No more excuses. No more laying the blame somewhere else. If you really want to improve your finances, you've got to stop doing this.Look, maybe you’re not there yet… and I get it. Whether it is or it isn’t, saying “It’s not my fault” is often our go-to defense against hard feelings that we don’t want to face. But, in the end, laying blame doesn’t help your situation one bit. Getting stuck in the blame game only stops you from moving forward.

Unfortunately, many people never move past it. Don’t be one of them. Stop making excuses, stop blaming others, and start taking control.

Once you understand that improving your financial situation is almost entirely under your control, you’ll never look at money the same way again. Sure, everybody’s results will vary and success means different things to different people. But the only way to improve where you’re at is to drop the excuses and start making progress. When you do that, you’ll always end up in a better position than you were before.

You can do this. Good luck.

What do you think? Let me hear it in the comments below!

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10 Comments

  1. I’m glad you said “almost always under your control”. Even though things may be going badly, it’s no excuse to curl up in a ball and do nothing. Sometimes it feels like you’re bailing the Titanic with a tablespoon. It’s always better to do what you can, even though it doesn’t feel like much. Even if everyone else thinks you must be pretty stupid to be in the situation you’re in, at least you know you’ve done your best all along.

    1. There are certainly things you can’t plan for and that are totally out of your control. Regardless of what’s happened, the only way to improve your situation is to take action.

  2. I’ve seen a shift over the last 30-50 years (yes, I’m that old) from individual responsibility among our citizens to blaming everyone else for all the problems someone has. Never mind that poor financial decisions are made on a daily basis, it is always some one else holding one back. They blame anyone who has a dollar more than they do for being greedy and taking more than their fair share or not paying their fair share of taxes. Having worked for the IRS for more than 2 decades, believe me, I’ve seen the tax returns of rich people and they absolutely pay a huge amount of taxes. Paying bills on time is evidence of privilege? Jeez. How many times have you see a person with a tattoo, smoking a cigarette standing in front of a vehicle with new spinner hubcaps complaining about how they can’t save any money? I’ve seen it on more than one occasion and it ain’t pretty.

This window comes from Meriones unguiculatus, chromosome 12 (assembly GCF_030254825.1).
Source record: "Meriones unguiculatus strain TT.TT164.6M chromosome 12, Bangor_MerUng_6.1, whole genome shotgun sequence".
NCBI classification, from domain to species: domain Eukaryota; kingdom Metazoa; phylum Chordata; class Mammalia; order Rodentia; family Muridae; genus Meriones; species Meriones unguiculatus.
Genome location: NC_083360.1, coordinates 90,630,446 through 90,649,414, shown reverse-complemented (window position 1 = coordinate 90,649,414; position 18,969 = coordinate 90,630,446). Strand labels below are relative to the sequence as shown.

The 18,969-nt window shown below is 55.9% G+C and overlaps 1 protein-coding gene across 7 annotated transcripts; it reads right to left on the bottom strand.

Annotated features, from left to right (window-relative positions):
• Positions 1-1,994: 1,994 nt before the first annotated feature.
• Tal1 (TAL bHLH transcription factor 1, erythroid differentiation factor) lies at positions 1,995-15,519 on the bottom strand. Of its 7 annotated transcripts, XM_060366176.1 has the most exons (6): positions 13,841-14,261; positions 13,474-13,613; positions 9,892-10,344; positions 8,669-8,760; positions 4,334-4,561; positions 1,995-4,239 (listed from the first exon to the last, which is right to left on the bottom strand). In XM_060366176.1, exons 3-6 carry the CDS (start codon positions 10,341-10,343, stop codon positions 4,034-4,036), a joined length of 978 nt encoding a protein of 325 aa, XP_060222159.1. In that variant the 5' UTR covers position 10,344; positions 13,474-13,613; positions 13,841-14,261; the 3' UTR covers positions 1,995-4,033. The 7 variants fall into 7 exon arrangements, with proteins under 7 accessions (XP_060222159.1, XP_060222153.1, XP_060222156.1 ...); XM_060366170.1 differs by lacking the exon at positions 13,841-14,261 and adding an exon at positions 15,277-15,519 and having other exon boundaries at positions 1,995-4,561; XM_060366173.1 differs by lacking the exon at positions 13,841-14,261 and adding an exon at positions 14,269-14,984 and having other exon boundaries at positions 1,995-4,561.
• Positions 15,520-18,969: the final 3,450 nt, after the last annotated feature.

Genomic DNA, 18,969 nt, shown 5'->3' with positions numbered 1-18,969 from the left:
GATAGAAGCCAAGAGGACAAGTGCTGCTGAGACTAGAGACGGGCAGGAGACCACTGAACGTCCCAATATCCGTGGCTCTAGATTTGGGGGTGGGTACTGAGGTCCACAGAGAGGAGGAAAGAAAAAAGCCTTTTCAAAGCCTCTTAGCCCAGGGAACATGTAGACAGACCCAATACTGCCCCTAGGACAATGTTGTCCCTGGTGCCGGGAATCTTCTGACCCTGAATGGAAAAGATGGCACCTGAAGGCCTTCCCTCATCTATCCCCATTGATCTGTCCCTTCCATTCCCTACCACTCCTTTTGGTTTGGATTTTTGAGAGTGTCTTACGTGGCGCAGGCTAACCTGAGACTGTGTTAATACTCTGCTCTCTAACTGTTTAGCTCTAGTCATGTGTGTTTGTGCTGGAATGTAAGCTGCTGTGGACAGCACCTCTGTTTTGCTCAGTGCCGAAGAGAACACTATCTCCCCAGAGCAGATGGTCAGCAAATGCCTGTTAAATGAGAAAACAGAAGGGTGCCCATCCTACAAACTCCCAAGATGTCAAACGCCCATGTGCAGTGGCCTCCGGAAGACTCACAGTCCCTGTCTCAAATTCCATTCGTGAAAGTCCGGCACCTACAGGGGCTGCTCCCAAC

1. There is certainly a place to expose legitimate wrongs being done. With that said, in the vast majority of cases, the only real way to make a difference in your situation is to take control of it for yourself.

  3. Hooray for personal responsibility! In the end, you’re the one who’s going to be responsible for how you play the hand life dealt you.

    Hooray, also, for those who continue to point out that we all fight different disadvantages, too. Nothing wrong with acknowledging the fact that I have a ton of advantages (born in America, born a male, half-white and white-sounding without an accent, born into a middle-class household) that undeniably make my financial wins a lot more attainable that they’d be otherwise.

    So long as we’re not espousing the idea of a perfect meritocracy, sure, focusing on personal responsibility and the things within our control is fantastic advice.

    1. There is certainly no perfect system and there never will be. There’s also no denying that every person has certain advantages and disadvantages. I’ve found that the most successful (and generally the happiest) people are those who focus on what they can control and take action on it.

  4. THIS. As much as I would LOVE to put the blame on someone else for my student loans and debt, the fact of the matter is that I did it myself. So instead of complaining, I made changes to my lifestyle and said no to a lot of other things to be able to knock out this debt as quickly as possible. I dug this hole myself, so I’m digging myself out. I wish other people see it the way we do!

    1. I love how you’re going after it Chonce! There is no way out of it except through it. Keep it up 😀

  5. I very much agree with Olivia, ‘almost always’ is the correct term (unfortunately though). Some financial matters, you can and should always keep under control. Overspending, getting into debt, going out to eat although you know you should probably cook at home tonight! Other situations though, don’t always depend on your actions. Losing your job, for instance can affect your financial situation in ways you’re not able to control right away. But yeah, not doing anything about it is not the answer!

    1. Oh, for sure. There are definitely some things that are out of your hands. You mention losing a job. That is (often) not in your control. However, having a fully funded emergency fund to get you through it certainly is. It’s also in your power to immediately begin a job search, stick to a budget, etc. Every successful person has overcome challenges of some sort. The more focus placed on the important stuff we can control, the greater our opportunities for success in anything we do.